First Comprehensive Immigration Reform Proposal Set Forth By Senate Bipartisan Group

Alan Lee, Esq.

The first toe dipping in the immigration legislative ocean for this session of Congress was done today, January 28, 2013, by a bipartisan group of senators. Senators Charles Schumer (D - NY), John McCain (R - AZ), Richard Durbin (D - ILL), Lindsey Graham (R - SC), Robert Menendez (D - NJ), Marco Rubio (R - FLA), Michael Bennet (D - CO), and Jeff Flake (R - AZ) unveiled an encouraging plan with the 4 basic principles of 1. creating a path to citizenship contingent upon securing the borders and completing an entry - exit system tracking whether persons on nonimmigrant visas left the country when required; 2. reforming the present legal immigration system to better recognize important characteristics that would help build the American economy and strengthen American families; 3. creating an effective employment verification system; and 4. establishing an improved process for admitting future workers to serve the nation's workforce needs, while simultaneously protecting all workers.

To implement the first principle, the Senators propose that no one obtain a green card until the time that the borders are secure, and the creation of a Southwest commission of governors, attorney generals, and community leaders living along the border to monitor the progress of securing the border and making a recommendation as to when the bill's security measures are completed. Further that the wait except for minor children entering the U. S. previously and agricultural workers committing to the long-term stability of the nation's agricultural industries also be contingent upon every individual already waiting in line for green cards at the time that the legislation is enacted having received their cards. In the interim, illegal immigrants will be able to earn probationary legal status by paying a fine and back taxes. The probationary legal status would allow them to live and work legally in the U. S. It appears that those with orders of removal, deportation, or exclusion will not be excluded from participating as the proposal only bars individuals with serious criminal backgrounds or those who pose a threat to national security.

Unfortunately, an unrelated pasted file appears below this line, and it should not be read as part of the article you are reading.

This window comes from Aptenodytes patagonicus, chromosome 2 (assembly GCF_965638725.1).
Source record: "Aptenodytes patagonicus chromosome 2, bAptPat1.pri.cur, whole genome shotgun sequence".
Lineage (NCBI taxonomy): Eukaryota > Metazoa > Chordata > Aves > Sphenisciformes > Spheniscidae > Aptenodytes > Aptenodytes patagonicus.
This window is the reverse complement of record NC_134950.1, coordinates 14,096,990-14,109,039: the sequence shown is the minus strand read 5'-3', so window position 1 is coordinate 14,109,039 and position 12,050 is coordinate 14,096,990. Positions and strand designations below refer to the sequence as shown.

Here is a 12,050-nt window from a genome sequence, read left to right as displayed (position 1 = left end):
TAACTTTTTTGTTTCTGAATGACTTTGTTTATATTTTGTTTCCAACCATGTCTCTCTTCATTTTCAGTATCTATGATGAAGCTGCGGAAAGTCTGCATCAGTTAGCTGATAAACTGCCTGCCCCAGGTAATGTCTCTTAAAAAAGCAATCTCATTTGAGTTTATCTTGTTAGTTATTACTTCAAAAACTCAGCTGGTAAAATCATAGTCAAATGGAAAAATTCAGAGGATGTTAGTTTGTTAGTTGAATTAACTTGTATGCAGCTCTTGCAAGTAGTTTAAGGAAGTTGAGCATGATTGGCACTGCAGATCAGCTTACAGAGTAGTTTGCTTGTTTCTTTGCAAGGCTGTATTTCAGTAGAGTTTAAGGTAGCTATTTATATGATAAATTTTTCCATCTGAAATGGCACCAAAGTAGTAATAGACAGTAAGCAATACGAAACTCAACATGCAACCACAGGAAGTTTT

To implement the second principle, the Senators propose to fix the broken immigration system and attract the world's best and brightest by reducing backlogs in the family and employment based categories and by awarding green cards to immigrants who have received a PhD or Masters degree in science, technology, engineering, or math from an American university. The Senators proffer the now established argument that it makes no sense to educate the world's future innovators and entrepreneurs only to ultimately force them to leave our country at the moment they are most able to contribute to our economy.

To implement the third principle, the Senators propose to stiffen employer sanctions even further; that the federal government must provide employers with a fast and reliable method to confirm whether new hires are legally authorized to work in the U. S. (undoubtedly an expansion of the presently not completely reliable E-Verify system); and making prospective workers demonstrate both legal status and identity through non-forgeable electronic means.